As with many other businesses, the fall is a time to look forward in the multifamily real estate sector — to set budgets for the year ahead, plan and project. And though this asset class has remained remarkably resilient during the pandemic, the primary lesson learned over the past 18 months regarding marketing is a simple one: Be flexible.
Be ready to pivot your plan at a moment’s notice because you never know what might lie ahead. Here are a few things to consider when creating your 2022 marketing budget.
Take a look at the state of the market
At MZ Capital Partners, the Northbrook, Illinois-based private equity real estate firm I founded (and I serve as managing principal), we have set our marketing budget at pre-pandemic levels, understanding that demand remains high. And despite everything, renewal rates and rents are still robust, and there is a shortage of new properties.
And it’s expected to remain between 5.25-5.75 percent through the end of the year. Moreover, nationally 95.6 percent of rents had been paid as of June 2021, which is comparable to the rates in June 2019 (96.0) and June 2020 (95.9).
Vacancy rates were no doubt impacted by the nationwide eviction moratorium that began in September 2020. Steve Theobald, vice president of the Maryland-based real estate finance firm Walker & Dunlop, wrote in August 2021 that there is some expectation that a resurgence in the number of available jobs will offset the end of the moratorium or a halt in subsidies available to those adversely affected by the outbreak.
So we remain hopeful that some of the high demand will remain and renewals will continue to be at stronger levels, the result being that many of those marketing dollars will be saved over the course of the next year.
But again, it pays to be vigilant — to understand that current market conditions won’t last forever and that alterations to your marketing strategy will undoubtedly be necessary at some point.
Lean hard on tech
The multifamily sector was ahead of the technological curve, having embraced innovation as part of its marketing strategy well before such advances were made necessary by the pandemic.
Chief among them was the use of virtual tours — something 2 in every 3 renters preferred, according to a 2020 poll from LCP360 — on owners’ websites, as well as in emails to prospects and in social media posts.
And indeed, the National Multifamily Housing Council concluded that 14 percent of prospects would be comfortable renting an apartment without setting foot in it first, a number that seems sure to rise in the years ahead as virtual tours become increasingly sophisticated. One expected tweak is a rise in virtual reality, which is projected to be a $209 billion business by 2022.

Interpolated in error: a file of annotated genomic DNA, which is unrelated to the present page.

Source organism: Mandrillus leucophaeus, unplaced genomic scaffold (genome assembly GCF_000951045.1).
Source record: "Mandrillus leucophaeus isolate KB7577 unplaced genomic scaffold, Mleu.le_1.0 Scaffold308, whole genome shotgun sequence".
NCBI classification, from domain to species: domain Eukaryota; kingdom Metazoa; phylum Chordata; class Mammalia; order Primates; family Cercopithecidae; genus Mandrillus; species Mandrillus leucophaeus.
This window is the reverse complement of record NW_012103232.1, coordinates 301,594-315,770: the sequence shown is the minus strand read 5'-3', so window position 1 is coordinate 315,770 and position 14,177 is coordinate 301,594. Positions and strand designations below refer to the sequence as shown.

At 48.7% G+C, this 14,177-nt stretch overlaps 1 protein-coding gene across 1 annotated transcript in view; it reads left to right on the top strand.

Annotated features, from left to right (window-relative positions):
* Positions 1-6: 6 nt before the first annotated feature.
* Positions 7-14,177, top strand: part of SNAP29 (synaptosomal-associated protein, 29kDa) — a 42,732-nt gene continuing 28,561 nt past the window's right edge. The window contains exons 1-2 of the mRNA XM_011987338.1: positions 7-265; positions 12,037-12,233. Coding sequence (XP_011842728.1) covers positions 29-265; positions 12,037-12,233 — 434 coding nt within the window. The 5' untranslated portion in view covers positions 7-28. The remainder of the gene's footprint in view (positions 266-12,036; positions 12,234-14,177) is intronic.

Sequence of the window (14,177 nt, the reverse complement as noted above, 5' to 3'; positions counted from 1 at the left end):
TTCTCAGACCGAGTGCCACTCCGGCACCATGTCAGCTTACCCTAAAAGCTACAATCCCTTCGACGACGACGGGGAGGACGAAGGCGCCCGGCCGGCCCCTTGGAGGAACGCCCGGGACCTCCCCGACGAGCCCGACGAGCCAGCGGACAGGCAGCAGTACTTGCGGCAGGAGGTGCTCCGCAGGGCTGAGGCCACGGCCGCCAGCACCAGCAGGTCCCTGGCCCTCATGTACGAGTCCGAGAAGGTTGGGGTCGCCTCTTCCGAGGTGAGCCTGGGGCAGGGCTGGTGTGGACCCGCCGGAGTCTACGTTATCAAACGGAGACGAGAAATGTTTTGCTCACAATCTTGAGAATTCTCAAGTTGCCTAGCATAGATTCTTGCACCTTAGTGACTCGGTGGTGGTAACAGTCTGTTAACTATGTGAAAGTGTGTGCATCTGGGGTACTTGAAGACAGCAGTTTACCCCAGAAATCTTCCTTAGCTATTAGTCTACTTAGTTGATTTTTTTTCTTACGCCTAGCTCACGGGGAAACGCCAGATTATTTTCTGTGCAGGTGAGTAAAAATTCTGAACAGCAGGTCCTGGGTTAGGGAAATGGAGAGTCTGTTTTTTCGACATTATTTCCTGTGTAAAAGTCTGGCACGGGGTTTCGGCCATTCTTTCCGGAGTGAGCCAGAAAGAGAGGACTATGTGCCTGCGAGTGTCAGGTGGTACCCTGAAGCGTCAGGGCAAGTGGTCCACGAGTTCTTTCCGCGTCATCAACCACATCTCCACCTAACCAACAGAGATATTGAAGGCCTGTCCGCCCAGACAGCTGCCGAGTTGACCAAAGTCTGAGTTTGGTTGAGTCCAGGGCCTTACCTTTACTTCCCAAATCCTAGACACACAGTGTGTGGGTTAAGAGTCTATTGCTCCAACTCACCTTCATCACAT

Of course, some old-school marketing approaches still have their place. A 2019 Zillow study noted that 71 percent of prospects expect to hear back from property managers within 24 hours of inquiring about it, but only 51 percent actually do.
I would argue that 24 hours is way too long in the current environment. And a post on the website Wepromote.com suggested that increased use of gadgetry — especially that which involves artificial intelligence and machine learning — would free up team members from repetitive tasks and enable them to respond to such inquiries in a timely fashion.
Use the intel you have
Although marketing has changed dramatically in the 40-plus years I have been in the business, I would submit that it has become easier than in years past because of some of the analytics and the software we use to follow up leads.
The metric to which we pay the closest attention is the source of quality leads — of leads that end up being converted into applications for leases, rather than just inquiries.
The point is that the guesswork has been removed from marketing. The numbers are the numbers. They are instantly available and infinitely valuable. They allow us to hone in on which internet advertising providers bring us the most qualified leads.
This is particularly valuable because it can differ by region, and we do, in fact, hold properties in different parts of the country. So we can drill down and find out how to get the most bang for our buck in any region.
Going forward, we’re seeing growth in urban markets. In contrast, suburban markets — markets that were boosted by the trend toward remote work earlier in the pandemic — have remained strong while growing. That would indicate, as mentioned earlier, that there would not be any great need to devote more capital to marketing at present.
At the same time, it’s best to keep in mind that change can come at a moment’s notice and that it is crucial to be adaptable. If we have learned nothing else from this public-health crisis, we have certainly learned that.
Michael H. Zaransky is the founder and managing principal of MZ Capital Partners. Founded in 2005, MZ Capital Partners, based in Northbrook, Ill., deals in multifamily properties.